Issue 2/2010

- The SEC’s Interpretive Release on Climate Change Disclosure
- Warming Up to Climate Action
- The “Glorious Mess” Comes to Court
- ...

US Federal Energy and Climate Change legislation: Some Lessons to be Learned from the Waxman-Markey Bill
Dr. David Robinson
This article analyzes the Waxman-Markey Bill to identify lessons to be learned from past efforts to pass US federal energy and climate change legislation. Overall, the message is that Presidential leadership will be necessary to pass such legislation, which is currently facing both stiff resistance from special interests and complacency from the public. The case for action has to be put more convincingly. One argument that deserves greater attention is that the economic costs of doing nothing are potentially high for important sectors of the U.S. economy. Delaying legislation could leave companies from the United States lagging behind their competitors in the growing global market for new low-carbon services and technologies.
Market-based Regulation under the Clean Air Act
Roger Martella
As prospects dim for Congress enacting an economy-wide greenhouse gas cap-and-trade regime for the modern era, advocates for such a system increasingly are setting their sites on a 40 year old trusty and reliable stalwart to do the job: the existing Clean Air Act (CAA). This article assesses questions of whether, when, and how EPA could enact its own cap-and-trade system under the Clean Air Act.
The SEC’s Interpretive Release on Climate Change Disclosure
Jeffrey A. Smith, Matthew Morreale, Kimberley S. Drexler
The SEC’s new guidance on climate change disclosure covers legislative and regulatory developments, the rapidly growing field of climate litigation, MD&A disclosure of known trends and uncertainties, and physical risks to the registrant and other commercially related entities. The Release also emphasizes the indirect effects of climate change, both on the supply chain and in reputational matters. Its most immediate and lasting consequences, however, may be to bring climate change disclosure directly under the umbrella of the SEC’s integrated disclosure requirements found in Regulation S-K. This has implications for a registrant’s disclosure control procedures as well as requiring some companies to take a new look at their voluntary climate change disclosure.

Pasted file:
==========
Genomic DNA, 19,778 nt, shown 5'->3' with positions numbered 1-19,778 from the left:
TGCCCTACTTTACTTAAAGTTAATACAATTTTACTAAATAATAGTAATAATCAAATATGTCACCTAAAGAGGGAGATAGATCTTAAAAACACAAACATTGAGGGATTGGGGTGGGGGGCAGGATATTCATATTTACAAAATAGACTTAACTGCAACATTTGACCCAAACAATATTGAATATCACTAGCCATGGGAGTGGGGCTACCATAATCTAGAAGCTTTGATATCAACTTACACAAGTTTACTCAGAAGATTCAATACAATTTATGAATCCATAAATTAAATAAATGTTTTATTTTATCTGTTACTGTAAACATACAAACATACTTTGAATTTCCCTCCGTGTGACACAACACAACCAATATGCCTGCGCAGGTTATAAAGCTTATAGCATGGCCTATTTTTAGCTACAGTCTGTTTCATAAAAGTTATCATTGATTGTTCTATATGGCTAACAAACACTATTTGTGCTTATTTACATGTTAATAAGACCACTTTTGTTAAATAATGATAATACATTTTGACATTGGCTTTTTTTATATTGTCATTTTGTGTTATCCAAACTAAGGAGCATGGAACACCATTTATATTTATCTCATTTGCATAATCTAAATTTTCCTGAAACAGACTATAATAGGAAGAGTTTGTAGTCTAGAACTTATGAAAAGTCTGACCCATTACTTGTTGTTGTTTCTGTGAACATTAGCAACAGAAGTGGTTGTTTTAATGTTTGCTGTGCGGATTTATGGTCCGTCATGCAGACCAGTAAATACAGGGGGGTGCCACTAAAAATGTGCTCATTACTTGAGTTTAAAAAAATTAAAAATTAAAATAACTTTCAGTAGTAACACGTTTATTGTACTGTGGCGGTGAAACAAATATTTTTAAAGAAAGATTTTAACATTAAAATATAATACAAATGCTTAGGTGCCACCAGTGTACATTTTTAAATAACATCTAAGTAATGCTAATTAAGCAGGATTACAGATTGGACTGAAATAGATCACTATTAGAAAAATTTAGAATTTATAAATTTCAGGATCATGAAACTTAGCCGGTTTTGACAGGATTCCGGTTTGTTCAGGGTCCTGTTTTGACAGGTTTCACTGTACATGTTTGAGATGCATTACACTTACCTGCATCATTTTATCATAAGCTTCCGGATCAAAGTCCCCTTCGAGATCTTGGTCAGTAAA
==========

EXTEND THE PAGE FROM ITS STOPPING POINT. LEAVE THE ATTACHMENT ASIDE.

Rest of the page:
California’s Climate Change Policies: Lessons for the Nation
Mary D. Nichols
Climate change is a real and urgent threat to our communities, our states, and our nation. California is already experiencing its impacts. Over the past 100 years, the Golden State has seen a seven-inch rise in sea level, eroding our coastal communities and threatening critical infrastructure. In the winter, more of our precipitation now falls as rain rather than snow, leading to less water availability in the critical spring and summer months. California has already experienced a more severe and prolonged wildfire season. These effects are merely a small window into the issues that California faces with a changing climate.
Warming Up to Climate Action
Dana Archer Dolan, Genevieve Borg Soule, Jill Greaney, Jason Morris
A Survey of GHG Mitigation through Building Energy Efficiency in City Climate Action Plans
The “Glorious Mess” Comes to Court
Raymond Ludwiszewski, Charles H. Haake, Stacie B. Fletcher
Following the Second Circuit’s decision in Connecticut v. AEP, federal courts – not Congress – may be the first to decide the tough legal and policy questions implicated by global pollution problems. This article examines practical implications of litigating climate change nuisance cases, focusing on two of the more difficult issues that a trial court may face in adjudicating responsibility for climate change – impleading of responsible parties and determining whether carbon-emitting conduct is an unreasonable interference under existing nuisance law. Not only are these issues novel and complex and likely to lead to expensive and unwieldy litigation, but they also underscore the notion that addressing climate change raise policy laden questions best reserved to the elected branches of government.
Product Carbon Footprinting: Calculation and Communication Standards in the Making
Cheryl Micallef-Borg
A Product Carbon Footprint (PCF) is the entire life cycle (cradle-to-grave) accounting of greenhouse gases (GHGs) for an individual good or service. It is propagated to effect changes in corporate policy and consumer choice toward less emission intensive production and consumption patterns. Though not yet a legislative reality, calculation and communication standards are in the making. This study attempts to compare the most prominent PCF efforts to date, analysing how each emerging standard addresses key PCF calculation features. It concludes that potential for methodology harmonisation exists, and that the time is ripe and the know-how available for such harmonisation to occur. PCF standard harmonisation can be an important contributor to achievement of the transition to a more sustainable production and consumption culture needed for effective climate change mitigation.


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